In our latest blog series, we are highlighting a variety of things you perhaps didn’t realize your emergency notification system could do to support your organization’s readiness, response and resilience. So far, we’ve covered Alert Escalations and Self-Registration. This post’s topic: Inbound Message Board.
Imagine this scenario. A massive snow storm has hit the region overnight and you need to adjust your company’s work schedule as a result. You activate your emergency notification system, quickly sending out voice messages to employees. The alerts contain report-to-work instructions, including the address of the alternate location and modified office hours.
The message was sent to all of your intended recipients, but it was not as effective as it could have been.
Mary was driving and couldn’t write down the address of the other facility.
Sandra was distracted by the TV, and once she hung up, couldn’t remember if the message said to be at work at 7 or 8 AM.
Zachary answered the call. But, because of the weather, his wireless service was spotty and the message kept cutting out.
Taylor didn’t get the call because his phone battery was dead, and he had left his charger at the office the day before.
And, Ryan didn’t answer the call at all.
If you’ve ever sent an emergency notification through voice only, you know that all of these things can, and do, happen. And, happen often. So how do you prevent confusion and improve the likelihood of your messages being received – and acted upon – when sending by phone?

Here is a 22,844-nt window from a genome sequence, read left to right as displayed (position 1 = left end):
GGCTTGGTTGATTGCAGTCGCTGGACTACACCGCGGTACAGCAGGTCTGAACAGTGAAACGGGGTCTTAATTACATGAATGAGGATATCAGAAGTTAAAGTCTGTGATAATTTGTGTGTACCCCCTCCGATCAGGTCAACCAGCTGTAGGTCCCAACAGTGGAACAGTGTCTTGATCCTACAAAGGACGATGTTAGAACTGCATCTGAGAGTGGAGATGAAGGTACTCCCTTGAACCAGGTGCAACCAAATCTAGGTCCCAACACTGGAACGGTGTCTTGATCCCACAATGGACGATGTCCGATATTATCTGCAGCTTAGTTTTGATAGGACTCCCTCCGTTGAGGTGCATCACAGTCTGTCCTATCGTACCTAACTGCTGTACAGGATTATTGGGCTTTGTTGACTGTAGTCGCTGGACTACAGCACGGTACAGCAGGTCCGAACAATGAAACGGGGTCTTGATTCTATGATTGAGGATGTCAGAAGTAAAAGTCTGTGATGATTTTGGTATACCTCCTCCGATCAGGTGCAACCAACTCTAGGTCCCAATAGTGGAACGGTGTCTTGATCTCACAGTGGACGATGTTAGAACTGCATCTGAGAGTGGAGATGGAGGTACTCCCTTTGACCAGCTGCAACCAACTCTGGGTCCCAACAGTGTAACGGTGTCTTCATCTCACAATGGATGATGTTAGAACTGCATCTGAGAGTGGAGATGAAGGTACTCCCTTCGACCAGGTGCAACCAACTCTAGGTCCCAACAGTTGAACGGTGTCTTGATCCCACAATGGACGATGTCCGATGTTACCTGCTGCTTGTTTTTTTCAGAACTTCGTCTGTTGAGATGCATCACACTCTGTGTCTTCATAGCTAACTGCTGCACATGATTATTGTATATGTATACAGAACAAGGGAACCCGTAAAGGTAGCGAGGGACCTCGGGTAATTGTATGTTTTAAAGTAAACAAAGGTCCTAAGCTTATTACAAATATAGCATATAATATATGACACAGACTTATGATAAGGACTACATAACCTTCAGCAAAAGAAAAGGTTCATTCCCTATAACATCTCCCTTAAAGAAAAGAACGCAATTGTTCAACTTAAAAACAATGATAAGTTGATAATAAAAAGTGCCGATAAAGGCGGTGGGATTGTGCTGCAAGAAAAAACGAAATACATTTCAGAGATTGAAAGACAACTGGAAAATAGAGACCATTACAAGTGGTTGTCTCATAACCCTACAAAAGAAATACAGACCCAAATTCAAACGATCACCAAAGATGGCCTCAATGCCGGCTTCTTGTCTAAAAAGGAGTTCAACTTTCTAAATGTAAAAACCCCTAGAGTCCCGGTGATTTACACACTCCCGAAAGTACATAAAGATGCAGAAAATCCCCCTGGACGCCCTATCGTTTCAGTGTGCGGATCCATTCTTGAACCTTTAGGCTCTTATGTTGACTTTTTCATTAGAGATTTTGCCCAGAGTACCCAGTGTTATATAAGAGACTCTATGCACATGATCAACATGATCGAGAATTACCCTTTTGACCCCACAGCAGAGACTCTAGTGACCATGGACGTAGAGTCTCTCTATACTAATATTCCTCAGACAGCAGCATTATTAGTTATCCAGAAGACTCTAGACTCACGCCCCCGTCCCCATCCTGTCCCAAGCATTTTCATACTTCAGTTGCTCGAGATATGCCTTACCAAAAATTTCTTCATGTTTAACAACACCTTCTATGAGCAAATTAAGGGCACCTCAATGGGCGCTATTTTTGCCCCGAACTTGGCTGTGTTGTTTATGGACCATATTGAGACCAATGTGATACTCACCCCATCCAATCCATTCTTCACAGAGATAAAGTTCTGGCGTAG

Making an Inbound Message Board available to employees is an excellent way to alleviate many of the struggles associated with voice alerting. It allows them to access additional incident details, status updates, etc. at any time by simply dialing a dedicated local or toll-free number. A 24×7 “hotline” of sorts.
You, the sender, are able to update the information as often as you’d like so that employees only receive the most current information, which is particularly valuable in an ongoing situation. And, an employee can call as often as they’d like to hear the message(s) multiple times, or respond through easily customized IVR (Interactive Voice Response) options.
If you can’t afford for your employees to miss your important message, an Inbound Message Board should be a critical component of your emergency notification process.
Just make sure everyone is aware that the Inbound Message Board exists by:
– Publishing the number in your organization’s business continuity plan
– Including the number in the employee handbook
– Printing the number on wallet cards or the back of employee ID badges
– Posting the number on the company intranet
– Providing employee reminders in advance of known events (e.g., our mock snowstorm)
Better yet, don’t just rely on the phone (i.e., voice messages) to send alerts to employees, especially outside normal business hours. Take advantage of every communications modality, including SMS and email, to share pertinent details or get vital feedback. You’ll increase the odds of making them aware, and your organization more resilient.